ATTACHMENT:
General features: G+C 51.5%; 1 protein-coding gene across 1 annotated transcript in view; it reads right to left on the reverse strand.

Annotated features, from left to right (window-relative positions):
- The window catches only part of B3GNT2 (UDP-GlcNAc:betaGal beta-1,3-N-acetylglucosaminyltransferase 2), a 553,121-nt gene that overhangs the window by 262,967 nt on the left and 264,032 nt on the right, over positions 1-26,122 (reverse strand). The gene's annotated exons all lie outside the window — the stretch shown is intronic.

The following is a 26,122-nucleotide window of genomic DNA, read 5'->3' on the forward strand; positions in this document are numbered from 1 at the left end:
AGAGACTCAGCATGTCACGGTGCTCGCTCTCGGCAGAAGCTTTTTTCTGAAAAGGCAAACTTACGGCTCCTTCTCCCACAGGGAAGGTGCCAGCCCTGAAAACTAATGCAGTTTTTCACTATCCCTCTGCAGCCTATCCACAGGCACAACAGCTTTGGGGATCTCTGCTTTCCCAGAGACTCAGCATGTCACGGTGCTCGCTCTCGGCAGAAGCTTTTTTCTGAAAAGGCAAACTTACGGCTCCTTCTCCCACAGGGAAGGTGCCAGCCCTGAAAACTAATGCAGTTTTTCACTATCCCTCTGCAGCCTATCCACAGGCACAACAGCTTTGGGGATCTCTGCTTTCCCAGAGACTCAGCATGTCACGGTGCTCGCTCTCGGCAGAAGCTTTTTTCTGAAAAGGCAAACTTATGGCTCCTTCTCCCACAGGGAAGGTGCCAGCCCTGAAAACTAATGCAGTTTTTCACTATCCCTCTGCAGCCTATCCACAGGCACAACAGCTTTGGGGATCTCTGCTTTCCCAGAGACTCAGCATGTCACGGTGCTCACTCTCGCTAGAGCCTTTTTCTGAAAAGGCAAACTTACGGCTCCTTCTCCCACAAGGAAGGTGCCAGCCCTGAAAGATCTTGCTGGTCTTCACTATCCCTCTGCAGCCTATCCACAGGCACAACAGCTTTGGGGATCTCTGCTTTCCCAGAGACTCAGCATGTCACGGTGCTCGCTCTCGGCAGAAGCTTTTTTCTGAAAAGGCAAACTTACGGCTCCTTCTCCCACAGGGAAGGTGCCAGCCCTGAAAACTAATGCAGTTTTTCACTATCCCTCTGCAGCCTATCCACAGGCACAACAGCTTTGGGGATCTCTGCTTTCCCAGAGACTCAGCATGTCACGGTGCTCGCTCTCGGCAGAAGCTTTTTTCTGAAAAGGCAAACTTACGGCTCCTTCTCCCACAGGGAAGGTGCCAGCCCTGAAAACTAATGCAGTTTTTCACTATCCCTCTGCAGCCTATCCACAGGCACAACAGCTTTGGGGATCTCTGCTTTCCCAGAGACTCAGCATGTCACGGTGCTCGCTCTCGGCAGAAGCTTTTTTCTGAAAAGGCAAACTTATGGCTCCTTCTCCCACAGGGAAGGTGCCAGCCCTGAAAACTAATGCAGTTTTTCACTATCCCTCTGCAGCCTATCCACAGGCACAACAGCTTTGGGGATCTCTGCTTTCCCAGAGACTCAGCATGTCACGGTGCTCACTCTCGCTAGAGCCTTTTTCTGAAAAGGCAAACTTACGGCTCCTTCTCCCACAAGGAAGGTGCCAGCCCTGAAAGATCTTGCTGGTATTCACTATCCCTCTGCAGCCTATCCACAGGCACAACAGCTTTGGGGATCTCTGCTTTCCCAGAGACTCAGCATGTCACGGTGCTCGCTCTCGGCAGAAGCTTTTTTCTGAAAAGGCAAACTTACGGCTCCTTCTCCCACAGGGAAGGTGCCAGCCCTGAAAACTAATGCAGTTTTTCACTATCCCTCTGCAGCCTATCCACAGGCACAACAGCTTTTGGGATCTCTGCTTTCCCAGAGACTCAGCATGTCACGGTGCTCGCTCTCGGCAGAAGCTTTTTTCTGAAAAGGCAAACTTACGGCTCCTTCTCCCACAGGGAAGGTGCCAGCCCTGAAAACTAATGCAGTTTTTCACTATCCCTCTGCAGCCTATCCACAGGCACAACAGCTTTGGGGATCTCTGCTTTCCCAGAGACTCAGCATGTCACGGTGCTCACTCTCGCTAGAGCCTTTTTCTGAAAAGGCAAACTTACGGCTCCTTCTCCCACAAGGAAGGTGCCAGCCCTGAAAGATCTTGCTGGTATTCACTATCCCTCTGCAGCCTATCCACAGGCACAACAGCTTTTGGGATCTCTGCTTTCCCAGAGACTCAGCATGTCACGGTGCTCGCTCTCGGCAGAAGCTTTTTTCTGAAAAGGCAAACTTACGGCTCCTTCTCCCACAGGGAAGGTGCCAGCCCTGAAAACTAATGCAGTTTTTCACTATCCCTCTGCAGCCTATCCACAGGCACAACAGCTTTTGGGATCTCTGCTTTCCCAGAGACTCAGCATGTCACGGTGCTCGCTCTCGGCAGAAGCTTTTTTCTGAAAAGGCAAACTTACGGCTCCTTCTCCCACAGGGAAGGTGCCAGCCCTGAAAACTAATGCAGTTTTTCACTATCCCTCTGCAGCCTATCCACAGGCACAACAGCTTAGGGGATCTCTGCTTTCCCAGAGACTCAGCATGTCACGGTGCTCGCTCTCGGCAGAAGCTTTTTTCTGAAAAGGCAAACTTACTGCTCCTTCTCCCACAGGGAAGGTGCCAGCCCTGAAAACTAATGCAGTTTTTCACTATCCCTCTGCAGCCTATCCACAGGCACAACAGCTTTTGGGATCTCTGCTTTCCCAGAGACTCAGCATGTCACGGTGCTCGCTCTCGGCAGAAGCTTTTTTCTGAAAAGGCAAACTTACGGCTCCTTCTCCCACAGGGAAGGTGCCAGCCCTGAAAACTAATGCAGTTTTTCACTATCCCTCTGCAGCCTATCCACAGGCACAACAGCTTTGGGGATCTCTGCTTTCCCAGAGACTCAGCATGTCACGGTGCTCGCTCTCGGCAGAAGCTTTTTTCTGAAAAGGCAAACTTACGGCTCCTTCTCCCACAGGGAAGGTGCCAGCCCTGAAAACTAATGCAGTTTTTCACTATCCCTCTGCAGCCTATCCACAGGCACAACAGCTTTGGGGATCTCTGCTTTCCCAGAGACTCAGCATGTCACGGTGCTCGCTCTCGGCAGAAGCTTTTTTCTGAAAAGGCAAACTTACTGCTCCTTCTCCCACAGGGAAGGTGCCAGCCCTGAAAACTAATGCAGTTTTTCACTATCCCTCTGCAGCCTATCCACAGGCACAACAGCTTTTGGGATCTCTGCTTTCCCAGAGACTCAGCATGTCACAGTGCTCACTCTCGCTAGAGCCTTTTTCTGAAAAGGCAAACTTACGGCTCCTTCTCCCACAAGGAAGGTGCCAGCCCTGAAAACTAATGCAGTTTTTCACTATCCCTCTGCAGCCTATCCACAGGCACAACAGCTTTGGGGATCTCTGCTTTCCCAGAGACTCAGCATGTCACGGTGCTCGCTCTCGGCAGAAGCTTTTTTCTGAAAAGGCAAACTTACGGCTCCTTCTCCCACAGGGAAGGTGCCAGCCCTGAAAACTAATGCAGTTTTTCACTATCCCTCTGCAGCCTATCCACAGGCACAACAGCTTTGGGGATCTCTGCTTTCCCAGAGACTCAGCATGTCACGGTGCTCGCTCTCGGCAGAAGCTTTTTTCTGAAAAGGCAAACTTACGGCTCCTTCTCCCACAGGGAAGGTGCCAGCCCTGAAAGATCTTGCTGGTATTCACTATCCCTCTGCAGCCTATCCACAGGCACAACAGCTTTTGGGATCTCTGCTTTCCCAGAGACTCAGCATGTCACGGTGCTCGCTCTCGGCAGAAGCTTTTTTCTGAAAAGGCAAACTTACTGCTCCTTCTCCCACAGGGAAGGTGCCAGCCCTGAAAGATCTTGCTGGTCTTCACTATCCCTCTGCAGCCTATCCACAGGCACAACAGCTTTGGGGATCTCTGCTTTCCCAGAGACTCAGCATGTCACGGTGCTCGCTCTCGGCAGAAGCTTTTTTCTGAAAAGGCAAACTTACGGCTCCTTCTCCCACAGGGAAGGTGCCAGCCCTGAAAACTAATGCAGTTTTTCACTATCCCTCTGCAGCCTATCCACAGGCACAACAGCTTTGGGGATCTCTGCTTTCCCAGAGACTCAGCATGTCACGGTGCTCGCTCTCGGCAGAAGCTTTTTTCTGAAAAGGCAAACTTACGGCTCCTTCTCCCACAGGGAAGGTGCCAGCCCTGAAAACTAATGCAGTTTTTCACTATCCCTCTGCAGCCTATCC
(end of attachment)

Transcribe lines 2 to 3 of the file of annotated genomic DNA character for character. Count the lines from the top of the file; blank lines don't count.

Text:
Annotated features, from left to right (window-relative positions):
- The window catches only part of B3GNT2 (UDP-GlcNAc:betaGal beta-1,3-N-acetylglucosaminyltransferase 2), a 553,121-nt gene that overhangs the window by 262,967 nt on the left and 264,032 nt on the right, over positions 1-26,122 (reverse strand). The gene's annotated exons all lie outside the window — the stretch shown is intronic.